Agonistic interfaces: prompting debate and reflection on socio-political issues using digital technology

Feltwell, Thomas (2020) Agonistic interfaces: prompting debate and reflection on socio-political issues using digital technology. Doctoral thesis, Northumbria University.

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Abstract

Online discussions are affected by the design of digital technology, which can segment, polarise and divide discussion. The idea that digital technology presents a public sphere - a space where all can debate equally - is becoming increasingly challenged. Discussion is fragmented across digital spaces, each of which is subject to the constraints of the technology’s design. As such their design, and how this affects online discussion is coming under increasing scrutiny from work within the HCI community, where this work is situated.

Using critical technical practice, this thesis documents the design and deployment of a suite of agonistically informed technology prototypes, which I term agonistic interfaces. Leveraging adversarial design principles and the agonistic conception of democracy, these agonistic interfaces purposefully bring users into contact with socio-political issues, through reflection, discussion and criticality. This work examines three specific domains: i) socio-political social media ii) second screening of reality TV and iii) conversational interfaces.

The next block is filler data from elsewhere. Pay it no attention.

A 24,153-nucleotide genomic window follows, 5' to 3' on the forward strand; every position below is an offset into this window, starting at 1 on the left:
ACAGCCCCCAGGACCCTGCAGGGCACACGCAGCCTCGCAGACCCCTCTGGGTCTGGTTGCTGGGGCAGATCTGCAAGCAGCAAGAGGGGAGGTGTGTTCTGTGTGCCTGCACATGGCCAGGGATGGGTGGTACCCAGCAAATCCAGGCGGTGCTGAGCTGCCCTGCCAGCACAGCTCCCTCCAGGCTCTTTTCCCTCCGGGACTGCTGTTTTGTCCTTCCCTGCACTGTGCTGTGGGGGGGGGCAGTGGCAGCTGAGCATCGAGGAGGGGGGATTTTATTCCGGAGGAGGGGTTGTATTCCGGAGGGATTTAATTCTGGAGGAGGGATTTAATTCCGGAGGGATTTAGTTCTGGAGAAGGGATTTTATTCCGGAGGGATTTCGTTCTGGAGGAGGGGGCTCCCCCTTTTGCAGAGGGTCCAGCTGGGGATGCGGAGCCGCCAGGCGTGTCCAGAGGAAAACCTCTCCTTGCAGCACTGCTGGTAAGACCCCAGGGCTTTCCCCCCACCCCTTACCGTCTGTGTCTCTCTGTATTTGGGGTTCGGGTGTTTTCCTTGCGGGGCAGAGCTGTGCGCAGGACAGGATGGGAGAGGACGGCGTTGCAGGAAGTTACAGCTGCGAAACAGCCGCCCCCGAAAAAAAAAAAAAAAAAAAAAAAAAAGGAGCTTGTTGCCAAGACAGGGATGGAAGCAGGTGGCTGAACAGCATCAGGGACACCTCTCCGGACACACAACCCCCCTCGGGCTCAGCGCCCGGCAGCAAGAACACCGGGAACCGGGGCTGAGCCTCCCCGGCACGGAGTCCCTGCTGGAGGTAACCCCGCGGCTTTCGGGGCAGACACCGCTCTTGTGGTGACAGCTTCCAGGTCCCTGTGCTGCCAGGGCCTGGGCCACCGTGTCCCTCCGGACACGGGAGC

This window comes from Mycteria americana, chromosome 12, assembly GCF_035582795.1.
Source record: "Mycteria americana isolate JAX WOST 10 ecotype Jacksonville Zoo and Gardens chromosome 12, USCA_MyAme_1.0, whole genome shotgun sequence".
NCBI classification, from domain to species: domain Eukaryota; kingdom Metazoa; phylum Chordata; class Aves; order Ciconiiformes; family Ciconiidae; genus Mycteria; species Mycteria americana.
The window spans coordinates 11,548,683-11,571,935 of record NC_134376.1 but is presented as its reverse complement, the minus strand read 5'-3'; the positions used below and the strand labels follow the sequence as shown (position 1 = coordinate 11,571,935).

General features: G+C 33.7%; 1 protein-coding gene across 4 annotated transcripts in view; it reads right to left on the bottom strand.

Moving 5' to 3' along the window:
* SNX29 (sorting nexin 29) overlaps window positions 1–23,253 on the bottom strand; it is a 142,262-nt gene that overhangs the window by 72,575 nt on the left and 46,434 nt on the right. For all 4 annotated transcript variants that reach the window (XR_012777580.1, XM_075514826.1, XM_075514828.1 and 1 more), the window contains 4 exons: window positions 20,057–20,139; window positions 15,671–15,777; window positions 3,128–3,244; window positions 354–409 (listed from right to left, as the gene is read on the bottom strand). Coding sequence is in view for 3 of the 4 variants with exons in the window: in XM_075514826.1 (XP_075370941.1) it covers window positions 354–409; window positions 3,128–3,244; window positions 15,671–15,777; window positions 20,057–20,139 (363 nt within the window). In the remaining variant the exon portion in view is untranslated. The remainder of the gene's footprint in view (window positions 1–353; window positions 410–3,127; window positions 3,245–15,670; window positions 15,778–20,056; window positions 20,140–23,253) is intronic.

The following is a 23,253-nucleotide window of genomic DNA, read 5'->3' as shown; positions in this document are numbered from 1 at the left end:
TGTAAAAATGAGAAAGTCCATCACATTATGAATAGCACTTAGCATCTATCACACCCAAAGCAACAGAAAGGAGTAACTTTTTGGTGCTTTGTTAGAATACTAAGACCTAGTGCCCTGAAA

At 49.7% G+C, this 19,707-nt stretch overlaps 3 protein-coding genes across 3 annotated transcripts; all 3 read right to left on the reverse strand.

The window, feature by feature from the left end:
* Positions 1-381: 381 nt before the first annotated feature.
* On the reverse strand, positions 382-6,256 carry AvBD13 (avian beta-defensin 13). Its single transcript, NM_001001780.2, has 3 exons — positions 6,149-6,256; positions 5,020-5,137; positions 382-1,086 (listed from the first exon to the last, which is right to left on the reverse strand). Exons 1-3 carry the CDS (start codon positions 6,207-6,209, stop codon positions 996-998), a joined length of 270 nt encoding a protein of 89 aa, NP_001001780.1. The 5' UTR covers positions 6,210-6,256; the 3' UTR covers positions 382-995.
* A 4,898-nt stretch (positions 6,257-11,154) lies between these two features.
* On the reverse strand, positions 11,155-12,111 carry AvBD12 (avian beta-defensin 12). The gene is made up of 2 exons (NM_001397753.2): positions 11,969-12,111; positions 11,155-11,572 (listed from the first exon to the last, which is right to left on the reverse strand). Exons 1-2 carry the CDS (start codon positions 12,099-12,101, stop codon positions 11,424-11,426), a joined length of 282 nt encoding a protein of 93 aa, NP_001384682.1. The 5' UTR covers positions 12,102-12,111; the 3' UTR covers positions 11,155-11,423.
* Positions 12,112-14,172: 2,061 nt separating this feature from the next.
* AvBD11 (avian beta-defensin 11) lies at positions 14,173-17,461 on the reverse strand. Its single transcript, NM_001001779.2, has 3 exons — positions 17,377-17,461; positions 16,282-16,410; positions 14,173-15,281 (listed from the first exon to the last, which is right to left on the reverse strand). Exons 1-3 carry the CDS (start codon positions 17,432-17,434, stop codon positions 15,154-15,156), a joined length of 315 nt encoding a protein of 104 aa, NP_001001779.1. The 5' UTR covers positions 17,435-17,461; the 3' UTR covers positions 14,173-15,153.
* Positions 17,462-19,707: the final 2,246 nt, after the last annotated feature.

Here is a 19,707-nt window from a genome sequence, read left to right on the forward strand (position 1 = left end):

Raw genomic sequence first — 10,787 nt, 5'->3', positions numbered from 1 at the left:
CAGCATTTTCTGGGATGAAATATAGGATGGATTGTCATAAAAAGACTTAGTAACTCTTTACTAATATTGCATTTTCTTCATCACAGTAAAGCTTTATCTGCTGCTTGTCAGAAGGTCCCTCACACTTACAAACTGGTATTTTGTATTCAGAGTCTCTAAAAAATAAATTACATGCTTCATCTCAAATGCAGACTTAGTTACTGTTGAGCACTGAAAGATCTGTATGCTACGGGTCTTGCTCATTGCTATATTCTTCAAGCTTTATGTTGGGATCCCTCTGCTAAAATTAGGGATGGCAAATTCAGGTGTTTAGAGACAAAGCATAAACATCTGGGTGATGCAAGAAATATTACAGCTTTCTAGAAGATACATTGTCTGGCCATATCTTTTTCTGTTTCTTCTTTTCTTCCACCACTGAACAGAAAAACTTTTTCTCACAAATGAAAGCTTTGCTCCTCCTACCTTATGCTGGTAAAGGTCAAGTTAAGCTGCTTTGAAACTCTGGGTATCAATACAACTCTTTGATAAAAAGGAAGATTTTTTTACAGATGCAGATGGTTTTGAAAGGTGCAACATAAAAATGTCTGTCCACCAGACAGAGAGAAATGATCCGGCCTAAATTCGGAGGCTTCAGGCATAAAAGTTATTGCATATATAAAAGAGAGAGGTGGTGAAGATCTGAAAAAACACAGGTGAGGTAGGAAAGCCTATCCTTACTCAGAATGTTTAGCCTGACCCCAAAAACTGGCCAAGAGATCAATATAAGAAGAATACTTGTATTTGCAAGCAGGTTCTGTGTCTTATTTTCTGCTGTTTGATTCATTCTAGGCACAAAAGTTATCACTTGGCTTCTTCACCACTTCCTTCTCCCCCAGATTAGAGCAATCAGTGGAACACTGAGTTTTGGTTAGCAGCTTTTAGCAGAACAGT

My results demonstrate the agonistic interfaces I designed were able create and sustain debate across a variety of contexts, and I describe a number of design techniques that can be used to engage criticality and reflection. The results highlight how the agonistic interfaces presented can provide a space for reflection on sociopolitical issues, how they can become a point for the concentration of various discourses, and they also raise questions about the moral acceptability of inclusive debate.

I present two primary contributions of this thesis. First, I identify agonism as a means of addressing existing problems around online discussion, and describe how agonistic interfaces can address this. Second, I demonstrate specific ways that agonistic interfaces can be designed to reconfigure debate and engagement, which I illustrate through the design and deployment of four technology prototypes oriented around the three domains of inquiry.

Item Type: Thesis (Doctoral)
Uncontrolled Keywords: Agonism, Human-Computer Interaction (HCI), Critical Reflection, Critical Technical Practice, Agonistically-Informed Interfaces
Subjects: G400 Computer Science
J900 Others in Technology
Department: Faculties > Engineering and Environment > Computer and Information Sciences
University Services > Graduate School > Doctor of Philosophy
Depositing User: John Coen
Date Deposited: 18 Mar 2021 08:32
Last Modified: 18 Mar 2021 08:45
URI: http://nrl.northumbria.ac.uk/id/eprint/45730

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